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Poster for Holiday Classics: It’s a Wonderful Life (1946) on 35mm film
Watch trailer for Holiday Classics: It’s a Wonderful Life (1946) on 35mm film Watch trailer

Holiday Classics: It’s a Wonderful Life (1946) on 35mm film

Opens on December 17

Director: Frank Capra Run Time: 130 min. Rating: PG Release Year: 1947

Starring: Donna Reed, James Stewart, Lionel Barrymore

Country: United States
Language: English, French

Presented as part of the 2023 edition of Holiday Classics

Select screenings are in digital format with regular pricing, including screenings on December 25.

About the film:

George Bailey sets aside his dreams of world travel to run his father’s small community bank, and protect the people of Bedford Falls from greedy businessman Mr. Potter. When a costly mistake pushes George to the brink of despair, a visit from a kindly angel will show George how the life of one good man can change the world forever.

It’s a Wonderful Life (1946) was the first film Frank Capra directed after serving during WWII, and he wanted to create something special.

“a celebration of the lives and dreams of America’s ordinary citizens, who tried the best they could to do the right thing by themselves and their neighbors”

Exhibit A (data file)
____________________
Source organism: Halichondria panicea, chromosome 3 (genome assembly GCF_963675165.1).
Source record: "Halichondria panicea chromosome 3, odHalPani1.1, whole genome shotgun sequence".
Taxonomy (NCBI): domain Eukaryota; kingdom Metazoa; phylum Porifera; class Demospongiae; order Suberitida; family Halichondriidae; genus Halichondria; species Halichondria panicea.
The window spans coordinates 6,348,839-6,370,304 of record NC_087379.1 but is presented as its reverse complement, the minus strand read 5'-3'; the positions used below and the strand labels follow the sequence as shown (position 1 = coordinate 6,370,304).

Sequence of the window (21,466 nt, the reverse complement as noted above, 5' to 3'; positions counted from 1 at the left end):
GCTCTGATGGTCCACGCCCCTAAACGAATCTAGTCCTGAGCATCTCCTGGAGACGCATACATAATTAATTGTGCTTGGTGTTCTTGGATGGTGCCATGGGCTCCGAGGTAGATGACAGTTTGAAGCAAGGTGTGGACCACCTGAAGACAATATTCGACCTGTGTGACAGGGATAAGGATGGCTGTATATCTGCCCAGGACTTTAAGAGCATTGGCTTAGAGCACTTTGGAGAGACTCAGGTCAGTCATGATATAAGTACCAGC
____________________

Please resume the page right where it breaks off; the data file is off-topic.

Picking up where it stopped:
Roger Ebert

Now considered one of the greatest and most inspirational films of all time, It’s A Wonderful Life (1946) was based on Philip Van Doren Stern’s short story “The Greatest Gift,” itself loosely based on Charles Dickens’ classic tale “A Christmas Carol.” The film was nominated for five Academy Awards—including Best Picture and Best Director—and was selected for preservation in the United States National Film Registry by the Library of Congress in 1990.

About the filmmaker:

Frank Capra was an Italian-born American film director, producer and writer whose iconic stories often celebrate idealist underdogs who triumph against overwhelming odds. It Happened One Night (1934) was the first movie to ever sweep the five major Academy Award categories. Capra also won Best Director for Mr. Deeds Goes to Town (1936) and You Can’t Take It with You (1938) and was nominated for Lady for a Day (1933) and Mr. Smith Goes to Washington (1939). One of the top directors in the industry, Capra served as the president of the Academy of Motion Picture Arts and Sciences and championed creative freedom as head of the Screen Directors’ Guild. He received a Life Achievement Award from the American Film Institute in 1982. 

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